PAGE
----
1. Kjell Hedström
  2. g3log-sink-tryout



G3log : Asynchronous logger with Dynamic Sinks


Optional to use either streaming or printf-like syntax

LOG(INFO) << "streaming API is as easy as ABC or " << 123;

LOGF(WARNING, "Printf-style syntax is also %s", "available");

Conditional logging

int less = 1; int more = 2
LOG_IF(INFO, (less<more)) <<"If [true], then this text will be logged";

// or with printf-like syntax
LOGF_IF(INFO, (less<more), "if %d<%d then this text will be logged", less,more);


CHECK(false) will trigger a "fatal" message. It will be logged, and then the application will exit.

CHECK(less != more); // not FATAL
CHECK(less > more) << "CHECK(false) triggers a FATAL message";

What G3Log is:

  • G3log is the acting name for the third version of g2log and it stands for g2log with dynamic sinks
  • G3log is an asynchronous, "crash-safe" logger. You can read more about it here [g2log version]
  • You can choose to use the default log receiver which saves all LOG calls to file, or you can choose to use your own custom made log receiver(s), or both, or as many sinks as you need.

Benefits you get when using G3log

  1. Easy to use, clean syntax and a blazing fast logger.

  2. All the slow log I/O disk access is done in a background thread. This ensures that the LOG caller can immediately continue with other tasks and do not have to wait for the LOG call to finish.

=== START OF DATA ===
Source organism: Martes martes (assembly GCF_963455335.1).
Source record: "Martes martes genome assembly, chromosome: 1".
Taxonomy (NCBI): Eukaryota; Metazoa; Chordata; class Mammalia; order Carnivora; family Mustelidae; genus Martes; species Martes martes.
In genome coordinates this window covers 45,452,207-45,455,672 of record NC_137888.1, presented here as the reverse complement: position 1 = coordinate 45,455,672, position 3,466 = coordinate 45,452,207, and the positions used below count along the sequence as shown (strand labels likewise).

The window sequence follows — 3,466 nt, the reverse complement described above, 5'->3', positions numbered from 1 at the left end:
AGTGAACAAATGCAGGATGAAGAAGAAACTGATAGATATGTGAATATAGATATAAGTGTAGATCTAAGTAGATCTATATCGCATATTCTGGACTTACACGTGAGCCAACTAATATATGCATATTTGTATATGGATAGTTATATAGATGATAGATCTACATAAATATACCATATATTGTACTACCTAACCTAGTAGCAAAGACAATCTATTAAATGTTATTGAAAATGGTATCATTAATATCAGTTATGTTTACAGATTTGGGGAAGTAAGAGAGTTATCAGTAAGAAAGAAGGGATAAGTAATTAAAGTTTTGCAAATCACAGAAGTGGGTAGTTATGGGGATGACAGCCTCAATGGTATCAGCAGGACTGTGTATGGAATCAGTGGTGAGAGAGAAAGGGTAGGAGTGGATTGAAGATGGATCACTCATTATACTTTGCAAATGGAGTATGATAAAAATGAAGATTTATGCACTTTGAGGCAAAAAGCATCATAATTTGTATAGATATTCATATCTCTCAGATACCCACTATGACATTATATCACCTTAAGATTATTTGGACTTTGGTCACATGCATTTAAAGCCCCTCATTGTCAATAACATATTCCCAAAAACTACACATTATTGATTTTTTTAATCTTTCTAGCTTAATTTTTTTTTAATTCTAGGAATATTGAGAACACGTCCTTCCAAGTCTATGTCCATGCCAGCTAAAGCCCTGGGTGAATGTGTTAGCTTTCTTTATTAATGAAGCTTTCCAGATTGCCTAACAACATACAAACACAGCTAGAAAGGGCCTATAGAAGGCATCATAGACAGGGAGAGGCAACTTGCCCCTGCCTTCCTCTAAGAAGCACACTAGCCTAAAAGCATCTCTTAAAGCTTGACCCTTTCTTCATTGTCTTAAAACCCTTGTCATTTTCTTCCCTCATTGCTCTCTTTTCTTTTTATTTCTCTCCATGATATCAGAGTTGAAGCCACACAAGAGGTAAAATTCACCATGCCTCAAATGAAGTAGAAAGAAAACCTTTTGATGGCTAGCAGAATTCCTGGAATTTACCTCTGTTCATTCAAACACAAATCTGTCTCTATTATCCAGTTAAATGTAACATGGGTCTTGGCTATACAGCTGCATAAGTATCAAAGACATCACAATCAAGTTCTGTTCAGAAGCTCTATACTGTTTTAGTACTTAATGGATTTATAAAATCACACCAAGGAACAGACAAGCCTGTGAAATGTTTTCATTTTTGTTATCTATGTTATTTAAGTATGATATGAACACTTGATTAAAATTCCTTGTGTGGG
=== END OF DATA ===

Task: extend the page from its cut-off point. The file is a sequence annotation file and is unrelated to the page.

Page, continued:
3. G3log provides logging, Design-by-Contract [#CHECK], and flush of log to file at shutdown. Buffered logs will be written to the sink before the application shuts down.

  4. It is thread safe, so using it from multiple threads is completely fine.

  5. It is CRASH SAFE. It will save the made logs to the sink before it shuts down. The logger will catch certain fatal signals, so if your application crashes due to, say a segmentation fault, SIGSEGV, or some other fatal signal it will log and save the crash and all previously buffered log entries before exiting.

  6. It is cross platform. Tested and used by me or by clients on OSX, Windows, Ubuntu, CentOS

  7. On Nix systems a caught fatal signal will generate a stack dump to the log. A Beta version exist on Windows and can be released on request.

  8. G2log is used world wide in commercial products as well as hobby projects since early 2011. The code is given for free as public domain. This gives the option to change, use, and do whatever with it, no strings attached.

  9. Three versions of g2log exist.

    • This version: g3log : which is made to facilitate easy adding of custom log receivers. Its tested on at least the following platforms with Linux(Clang/gcc), Windows (mingw, visual studio 2013)
    • g2log: The original. Simple, easy to modify and with the most OS support. Clients use g2log on environments such as OSX/Clang, Ubuntu, CentOS, Windows/mingw, Windows/Visual Studio.
    • g2log-dev*: Acting as feature try-out and playground.

G3log with sinks

Sinks are receivers of LOG calls. G3log comes with a default sink (the same as G2log uses) that can be used to save log to file. A sink can be of any class type without restrictions as long as it can either receive a LOG message as a std::string or as a g2::LogMessageMover.